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Actin Subunits Bound With Actin Depolymerization Factor
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Actin Subunits Bound With Actin Depolymerization Factor

March 20, 2013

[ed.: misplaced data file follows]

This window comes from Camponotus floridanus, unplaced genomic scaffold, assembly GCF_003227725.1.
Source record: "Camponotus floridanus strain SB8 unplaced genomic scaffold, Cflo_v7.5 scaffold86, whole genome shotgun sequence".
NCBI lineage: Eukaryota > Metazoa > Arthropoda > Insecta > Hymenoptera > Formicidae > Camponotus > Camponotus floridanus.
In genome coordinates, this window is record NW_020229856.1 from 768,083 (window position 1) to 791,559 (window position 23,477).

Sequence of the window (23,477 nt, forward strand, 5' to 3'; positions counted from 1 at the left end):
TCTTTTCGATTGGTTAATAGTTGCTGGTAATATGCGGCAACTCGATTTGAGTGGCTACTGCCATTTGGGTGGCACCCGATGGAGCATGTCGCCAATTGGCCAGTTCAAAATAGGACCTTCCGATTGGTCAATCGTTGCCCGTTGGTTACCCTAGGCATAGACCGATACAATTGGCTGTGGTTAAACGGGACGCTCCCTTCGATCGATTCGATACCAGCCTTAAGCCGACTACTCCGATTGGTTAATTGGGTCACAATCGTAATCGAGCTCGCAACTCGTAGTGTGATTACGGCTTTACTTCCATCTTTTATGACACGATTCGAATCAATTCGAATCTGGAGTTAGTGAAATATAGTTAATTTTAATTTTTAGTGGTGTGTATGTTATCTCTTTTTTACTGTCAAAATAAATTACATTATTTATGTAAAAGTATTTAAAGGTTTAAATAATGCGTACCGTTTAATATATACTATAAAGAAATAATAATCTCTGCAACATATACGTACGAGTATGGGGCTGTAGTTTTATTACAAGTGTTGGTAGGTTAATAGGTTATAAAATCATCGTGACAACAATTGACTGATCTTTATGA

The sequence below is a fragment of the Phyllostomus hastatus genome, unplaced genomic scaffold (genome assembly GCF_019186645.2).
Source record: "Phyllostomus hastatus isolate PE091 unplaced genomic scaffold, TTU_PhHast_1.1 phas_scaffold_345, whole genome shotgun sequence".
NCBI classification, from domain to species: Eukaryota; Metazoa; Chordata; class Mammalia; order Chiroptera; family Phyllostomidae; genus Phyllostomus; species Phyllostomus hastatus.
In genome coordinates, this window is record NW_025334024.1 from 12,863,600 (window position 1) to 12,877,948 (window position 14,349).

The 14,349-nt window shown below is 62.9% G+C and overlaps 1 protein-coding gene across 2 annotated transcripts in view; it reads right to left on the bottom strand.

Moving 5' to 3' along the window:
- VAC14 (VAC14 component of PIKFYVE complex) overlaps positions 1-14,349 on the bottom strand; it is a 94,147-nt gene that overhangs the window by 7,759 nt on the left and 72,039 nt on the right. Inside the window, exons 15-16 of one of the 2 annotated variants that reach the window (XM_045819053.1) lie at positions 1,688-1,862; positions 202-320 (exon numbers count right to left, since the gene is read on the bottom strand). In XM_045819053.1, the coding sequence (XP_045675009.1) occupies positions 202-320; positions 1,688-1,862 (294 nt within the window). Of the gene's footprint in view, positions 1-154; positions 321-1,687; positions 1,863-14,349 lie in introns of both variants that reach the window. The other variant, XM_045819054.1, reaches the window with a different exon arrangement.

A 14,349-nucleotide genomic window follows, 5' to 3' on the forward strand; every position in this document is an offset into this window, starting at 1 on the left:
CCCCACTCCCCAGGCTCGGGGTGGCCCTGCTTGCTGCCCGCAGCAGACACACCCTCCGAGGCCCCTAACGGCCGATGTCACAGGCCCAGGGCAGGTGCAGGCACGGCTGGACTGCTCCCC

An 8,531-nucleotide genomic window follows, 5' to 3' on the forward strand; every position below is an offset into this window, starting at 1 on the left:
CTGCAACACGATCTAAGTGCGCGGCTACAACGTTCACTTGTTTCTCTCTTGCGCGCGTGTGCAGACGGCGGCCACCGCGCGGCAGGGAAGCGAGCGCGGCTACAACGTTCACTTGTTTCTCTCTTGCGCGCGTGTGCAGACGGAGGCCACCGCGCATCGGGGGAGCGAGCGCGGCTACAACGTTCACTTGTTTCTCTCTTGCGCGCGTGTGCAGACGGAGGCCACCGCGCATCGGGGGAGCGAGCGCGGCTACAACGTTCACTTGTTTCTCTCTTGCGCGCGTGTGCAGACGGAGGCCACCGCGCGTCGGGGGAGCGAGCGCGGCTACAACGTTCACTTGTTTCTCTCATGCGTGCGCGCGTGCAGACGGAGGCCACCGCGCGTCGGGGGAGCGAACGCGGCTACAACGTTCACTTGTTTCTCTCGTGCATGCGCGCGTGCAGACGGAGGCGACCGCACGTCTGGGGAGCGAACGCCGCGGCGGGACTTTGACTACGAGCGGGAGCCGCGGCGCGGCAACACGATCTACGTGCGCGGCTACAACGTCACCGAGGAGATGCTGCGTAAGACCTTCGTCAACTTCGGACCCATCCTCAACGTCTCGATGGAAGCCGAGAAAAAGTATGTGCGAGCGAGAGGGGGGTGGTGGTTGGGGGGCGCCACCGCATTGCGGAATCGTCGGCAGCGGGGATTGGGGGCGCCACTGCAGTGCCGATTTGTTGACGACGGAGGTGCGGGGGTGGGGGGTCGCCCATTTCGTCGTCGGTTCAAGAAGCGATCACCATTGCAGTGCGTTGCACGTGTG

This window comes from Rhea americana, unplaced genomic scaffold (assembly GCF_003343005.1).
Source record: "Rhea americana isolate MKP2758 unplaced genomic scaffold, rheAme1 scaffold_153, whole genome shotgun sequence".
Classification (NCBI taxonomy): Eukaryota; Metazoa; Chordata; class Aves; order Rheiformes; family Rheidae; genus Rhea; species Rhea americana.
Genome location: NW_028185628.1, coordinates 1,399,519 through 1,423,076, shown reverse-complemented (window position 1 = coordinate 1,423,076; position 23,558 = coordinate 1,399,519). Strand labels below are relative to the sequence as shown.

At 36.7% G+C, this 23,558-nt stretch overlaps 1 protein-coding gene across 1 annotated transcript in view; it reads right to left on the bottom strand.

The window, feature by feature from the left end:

Actin (shown in green and black) is a protein that assembles into long filaments (in a process called polymerization) in the cell, and is important for cell structure, among other things. Shown in yellow is a protein called actin depolymerization factor (ADF). By binding to actin filaments in specific locations, ADF can cause actin filaments to break apart (depolymerize). The rough surface is showing the regions on actin which bind (interact) with ADF, and in red are regions which experiments have demonstrated to be important for ADF and actin to bind together. The fundamental processes by which individual actins connect with each other to form filaments and, in turn, break apart have been linked to certain cancers. Using TeraGrid resources at the Texas Advanced Computing Center, the National Institute for Computational Science and the Pittsburgh Supercomputing Center, researchers from the University of Washington (UW) have uncovered previously unknown details of these fundamental processes of actins. [Note: Jim Pfaendtnerwas of UW was funded by a National Science Foundation International Research Fellowship (grant OISE 07-00080) during this project.] To learn more about this research, see the TeraGrid Science Highlights 2010 story, "When Cellular Bones Soften," on page 14 Here. (Date of Image: 2009-20010) Credit: Courtesy Jim Pfaendtner, Department of Chemical Engineering, University of Washington, and Gregory Voth, Department of Chemistry, The University of Chicago


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